Between the World and Me

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Samori is the son of Ta-Nehisi Coates and Kenyatta Matthews, and is 15 years old at the time the book is written. The book is addressed to him, and although he does not play a very active role within the narrative, Coates characterizes him as curious and sensitive, with a strong sense of justice.

Samori Coates Quotes in Between the World and Me

The Between the World and Me quotes below are all either spoken by Samori Coates or refer to Samori Coates . For each quote, you can also see the other characters and themes related to it (each theme is indicated by its own dot and icon, like this one:
African-American Family and Heritage Theme Icon
). Note: all page and citation info for the quotes below refers to the Spiegel & Grau edition of Between the World and Me published in 2015.
Part 1 Quotes

Son,
Last Sunday the host of a popular news show asked me what it meant to lose my body. The host was broadcasting from Washington, D.C., and I was seated in a remote studio on the far west side of Manhattan. A satellite closed the miles between us, but no machinery could close the gap between her world and the world for which I had been summoned to speak.

Related Characters: Ta-Nehisi Coates (speaker), Samori Coates
Page Number: 5
Explanation and Analysis:

The opening makes it clear that the book will take the form of an extended letter from Coates to his son, Samori. Coates’ account of his experience speaking on the news shows introduces many of the themes that will be of central importance within the narrative. Firstly, he writes that the host of the news show asks him to explain “what it meant to lose my body.” This unusual phrasing immediately establishes the significance of the black body within the book, and also emphasizes the fact that the host is asking Coates a deeply personal question (even if she is perhaps not aware that she is doing so).

This quotation also contains a reference to the book’s title when Coates mentions the “gap between her world and the world for which I had been summoned to speak.” The host’s world is what Coates will come to describe as the Dream—the world of whiteness, prosperity, security, and a false, mythologized understanding of American history. The world on behalf of which Coates has been asked to speak is the world of black people, and arguably also the violent truth of America beneath the myth of the Dream. Although these two worlds exist side by side—Coates illustrates their proximity through the metaphor of the satellite—the gulf between them consists of a block in communication, experience, and understanding.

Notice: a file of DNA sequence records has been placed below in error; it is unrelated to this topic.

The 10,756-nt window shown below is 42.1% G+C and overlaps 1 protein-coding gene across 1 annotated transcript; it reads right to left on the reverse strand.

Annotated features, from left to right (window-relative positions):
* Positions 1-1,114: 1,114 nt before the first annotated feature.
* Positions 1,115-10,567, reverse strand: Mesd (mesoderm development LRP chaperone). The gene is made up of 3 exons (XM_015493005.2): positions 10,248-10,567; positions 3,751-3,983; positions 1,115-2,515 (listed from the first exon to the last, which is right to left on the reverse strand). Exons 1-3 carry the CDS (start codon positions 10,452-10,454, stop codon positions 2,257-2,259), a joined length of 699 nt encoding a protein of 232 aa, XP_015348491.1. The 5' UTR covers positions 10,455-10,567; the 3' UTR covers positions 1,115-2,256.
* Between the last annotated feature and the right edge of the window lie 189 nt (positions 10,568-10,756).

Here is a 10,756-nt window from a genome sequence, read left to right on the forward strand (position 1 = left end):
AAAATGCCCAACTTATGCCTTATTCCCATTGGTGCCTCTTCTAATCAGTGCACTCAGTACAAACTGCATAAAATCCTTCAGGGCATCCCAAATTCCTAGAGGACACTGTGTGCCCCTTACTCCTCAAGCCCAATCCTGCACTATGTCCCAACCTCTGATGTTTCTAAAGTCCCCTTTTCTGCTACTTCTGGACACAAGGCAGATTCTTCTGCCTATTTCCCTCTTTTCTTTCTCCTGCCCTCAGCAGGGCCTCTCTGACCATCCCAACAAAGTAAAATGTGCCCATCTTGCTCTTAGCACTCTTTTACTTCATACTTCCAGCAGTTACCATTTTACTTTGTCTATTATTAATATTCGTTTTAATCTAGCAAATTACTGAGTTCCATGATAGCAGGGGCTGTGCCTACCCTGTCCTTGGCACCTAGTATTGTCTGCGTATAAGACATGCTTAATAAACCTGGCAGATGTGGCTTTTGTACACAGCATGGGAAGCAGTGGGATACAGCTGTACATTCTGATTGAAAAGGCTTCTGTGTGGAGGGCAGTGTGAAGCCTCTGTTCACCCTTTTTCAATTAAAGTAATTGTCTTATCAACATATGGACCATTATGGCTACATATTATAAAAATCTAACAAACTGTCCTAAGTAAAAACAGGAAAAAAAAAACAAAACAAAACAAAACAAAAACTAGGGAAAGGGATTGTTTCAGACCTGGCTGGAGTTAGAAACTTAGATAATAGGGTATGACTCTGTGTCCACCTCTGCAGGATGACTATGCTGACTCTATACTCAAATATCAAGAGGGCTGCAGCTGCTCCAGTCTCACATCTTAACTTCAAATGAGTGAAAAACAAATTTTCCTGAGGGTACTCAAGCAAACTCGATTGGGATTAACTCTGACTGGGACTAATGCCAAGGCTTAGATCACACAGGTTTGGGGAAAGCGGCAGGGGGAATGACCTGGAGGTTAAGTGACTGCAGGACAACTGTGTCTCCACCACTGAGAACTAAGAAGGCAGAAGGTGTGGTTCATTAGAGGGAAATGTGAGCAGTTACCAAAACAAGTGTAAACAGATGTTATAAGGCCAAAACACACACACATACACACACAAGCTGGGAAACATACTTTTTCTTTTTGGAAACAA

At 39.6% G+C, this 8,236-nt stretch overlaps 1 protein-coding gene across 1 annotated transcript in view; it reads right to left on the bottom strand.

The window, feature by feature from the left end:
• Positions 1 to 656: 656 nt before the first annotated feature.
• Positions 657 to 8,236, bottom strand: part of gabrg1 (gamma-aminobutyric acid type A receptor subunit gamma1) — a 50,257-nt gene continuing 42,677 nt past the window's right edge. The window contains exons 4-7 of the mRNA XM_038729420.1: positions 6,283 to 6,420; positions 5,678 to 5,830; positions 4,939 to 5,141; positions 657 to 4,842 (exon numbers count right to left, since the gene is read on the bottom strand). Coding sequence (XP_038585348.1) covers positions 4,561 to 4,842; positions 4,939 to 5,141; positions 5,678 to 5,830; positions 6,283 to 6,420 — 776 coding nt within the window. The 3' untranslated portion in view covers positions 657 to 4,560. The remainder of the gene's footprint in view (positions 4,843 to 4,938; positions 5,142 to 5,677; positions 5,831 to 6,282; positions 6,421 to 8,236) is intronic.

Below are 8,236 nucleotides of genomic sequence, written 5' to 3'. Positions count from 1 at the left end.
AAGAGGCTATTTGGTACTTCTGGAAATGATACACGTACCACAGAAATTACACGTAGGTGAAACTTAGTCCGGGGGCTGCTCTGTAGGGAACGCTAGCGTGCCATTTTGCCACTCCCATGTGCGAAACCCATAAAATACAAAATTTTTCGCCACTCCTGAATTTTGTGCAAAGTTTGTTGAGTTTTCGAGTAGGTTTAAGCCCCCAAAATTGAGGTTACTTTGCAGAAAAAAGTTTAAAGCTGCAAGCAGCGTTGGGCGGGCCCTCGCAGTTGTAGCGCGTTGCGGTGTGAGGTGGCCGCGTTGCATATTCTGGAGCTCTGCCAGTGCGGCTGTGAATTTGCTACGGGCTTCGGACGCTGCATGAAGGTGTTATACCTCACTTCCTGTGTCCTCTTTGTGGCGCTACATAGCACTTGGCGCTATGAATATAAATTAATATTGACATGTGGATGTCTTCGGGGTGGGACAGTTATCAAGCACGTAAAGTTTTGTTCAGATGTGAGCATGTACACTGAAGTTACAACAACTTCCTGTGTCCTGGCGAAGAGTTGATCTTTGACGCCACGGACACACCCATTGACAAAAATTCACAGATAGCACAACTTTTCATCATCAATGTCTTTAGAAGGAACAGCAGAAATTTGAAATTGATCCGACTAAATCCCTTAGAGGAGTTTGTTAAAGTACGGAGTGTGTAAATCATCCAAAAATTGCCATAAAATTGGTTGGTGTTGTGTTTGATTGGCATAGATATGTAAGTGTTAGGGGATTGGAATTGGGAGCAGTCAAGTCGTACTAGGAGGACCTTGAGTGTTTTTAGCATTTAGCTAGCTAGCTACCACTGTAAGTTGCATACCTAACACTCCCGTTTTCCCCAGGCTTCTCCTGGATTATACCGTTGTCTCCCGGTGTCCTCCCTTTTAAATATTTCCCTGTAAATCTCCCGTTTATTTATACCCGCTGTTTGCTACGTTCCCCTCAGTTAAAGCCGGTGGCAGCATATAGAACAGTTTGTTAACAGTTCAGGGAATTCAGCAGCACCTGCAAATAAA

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All our phrasing—race relations, racial chasm, racial justice, racial profiling, white privilege, even white supremacy––serves to obscure that racism is a visceral experience, that it dislodges brains, blocks airways, rips muscle, extracts organs, cracks bones, breaks teeth. You must never look away from this. You must always remember that the sociology, the history, the economics, the graphs, the charts, the regressions all land, with great violence, upon the body.

Related Characters: Ta-Nehisi Coates (speaker), Samori Coates
Page Number: 10
Explanation and Analysis:

Coates has continued to explain his theory of race and racism, pointing out that white identity has shifted over time based on the particular social dynamics of the era. The whole idea of whiteness in the first place depends on the violent rejection and destruction of blackness, and in this passage Coates urges Samori (and thus the reader) to pay attention to the physical element of this destruction.

Although Coates does not object to the study and discussion of race through social sciences and data, he seems concerned that focusing too much on these methodologies allows people to forget the lived reality of racism as a bodily experience. While urging his son to think of graphic descriptions of physical violence may seem alarming, throughout the book Coates shows that this attention to visceral experience is necessary in order to cut through the soothing myths of the Dream.

For so long I have wanted to escape into the Dream, to fold my country over my head like a blanket. But this has never been an option because the Dream rests on our backs, the bedding made from our bodies. And knowing this, knowing that the Dream persists by warring with the known world, I was sad for the host, I was sad for all those families, I was sad for my country but above all, in that moment, I was sad for you.

Related Characters: Ta-Nehisi Coates (speaker), Samori Coates
Related Symbols: The Dream
Page Number: 11
Explanation and Analysis:

Coates has introduced the concept of the Dream, which is his interpretation of the American Dream, emphasizing the extent to which this idea is a willful delusion. Rather than being a morally admirable—or even morally innocent—quest for success and prosperity, the Dream is inherently built out of the exploitation and oppression of African Americans. In this passage, Coates explains that he does not resent the Dream outright, and has even longed to believe in it.